More recently, I began working as a co-op student at Immigration and Refugee Board of Canada.  I am currently enrolled in a field course on human rights that will take place in Israel/Palestine in December 217.  The opportunity to combine human rights theory with practical and contextual implementation will complement my current research regarding the tumultuous context for refugees and displaced persons in the Middle East.  I am interested in analysing the human rights implications that arise from defining a state as the national home of one faith-based community, the human rights challenges faced by Palestinian in the occupied territories, as well as how these challenges are manifested over the short and long term.

Once I graduate, I hope to work with refugee populations that arrive in Canada from all over the world.  I also want to work on translating my research for use in public policy, non-profit organizations, and non-governmental organizations.  I believe my Master’s program will continue to prepare me with the relevant academic experience I will need to better understand and create policy regarding inter-group conflicts and reconciliation.  Knowing how to implement conflict management and peacebuilding in the planning, implementation, and evaluation of humanitarian projects is key, if refugees are to be successfully integrated in Canadian communities.  By building stronger communities and engaging in peacebuilding efforts, we as Canadians can help prevent future abuses of human rights both locally and abroad.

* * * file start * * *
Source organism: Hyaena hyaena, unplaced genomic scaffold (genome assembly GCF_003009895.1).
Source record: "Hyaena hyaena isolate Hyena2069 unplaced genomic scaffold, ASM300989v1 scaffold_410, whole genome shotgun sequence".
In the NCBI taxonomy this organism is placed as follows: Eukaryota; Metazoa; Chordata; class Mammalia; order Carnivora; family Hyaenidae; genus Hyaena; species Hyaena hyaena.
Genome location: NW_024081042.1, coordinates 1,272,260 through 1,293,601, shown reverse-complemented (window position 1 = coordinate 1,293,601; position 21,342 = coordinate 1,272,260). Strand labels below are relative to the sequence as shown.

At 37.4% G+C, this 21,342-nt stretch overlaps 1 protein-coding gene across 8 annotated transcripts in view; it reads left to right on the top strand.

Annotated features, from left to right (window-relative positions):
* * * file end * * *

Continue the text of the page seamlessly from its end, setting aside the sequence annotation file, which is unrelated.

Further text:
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Corinne Laporte | 2017 Runner-Up

corinneIn 2017, the KLH Scholarship awarded a “runner-up” scholarship to Corinne Laporte. Here is her story published with permission:

My name is Corinne Laporte.  I am a student in Conflict Studies and Human Rights, minoring in Anthropology.  My interest in international development, and more importantly human rights, has always been a part of me.  However it started to consume me when I was fifteen and had the chance of going to a school offering short trips as an introduction to humanitarian aid.  That year, the teachers were going to Peru, to work in a youth centre called Cesavi.

When I was fifteen, I was lucky enough to travel to Peru in order to work with the population working at the Centre, but also to plant trees and repaint and renovate the house of a deceased priest.  He donated his house to the Cesavi and our group helped with the renovation.  We also brought donations from Canada, as much as we could fit in our suitcases, to donate to the neighborhood.  We were also there as part of a cultural exchange initiative with youth coming from different schools of Peru.  During that trip, I fell in love with sharing and understanding cultures, but also with the idea that all humans deserve an equal chance at life.

In the two years following, I went on another trip to Dominican Republic, and then to Haiti.  Both of those trips had the same core idea as the Peru trip.  Although now I understand that my “work” was much more along the lines of ‘voluntourism’ – the idea that we are inhabited with the ‘white savior syndrome’ when we go on trips we pay thousands of dollars for but that don’t really change much for the populations we visit – I can never regret my experience.  Said experience is what made me who I am, and directed me towards volunteering with Amnesty International as well as participating in different congresses such as the Sommet du millenaire pour la jeunesse, which focused on teaching teenagers about the Millennium Development Goals.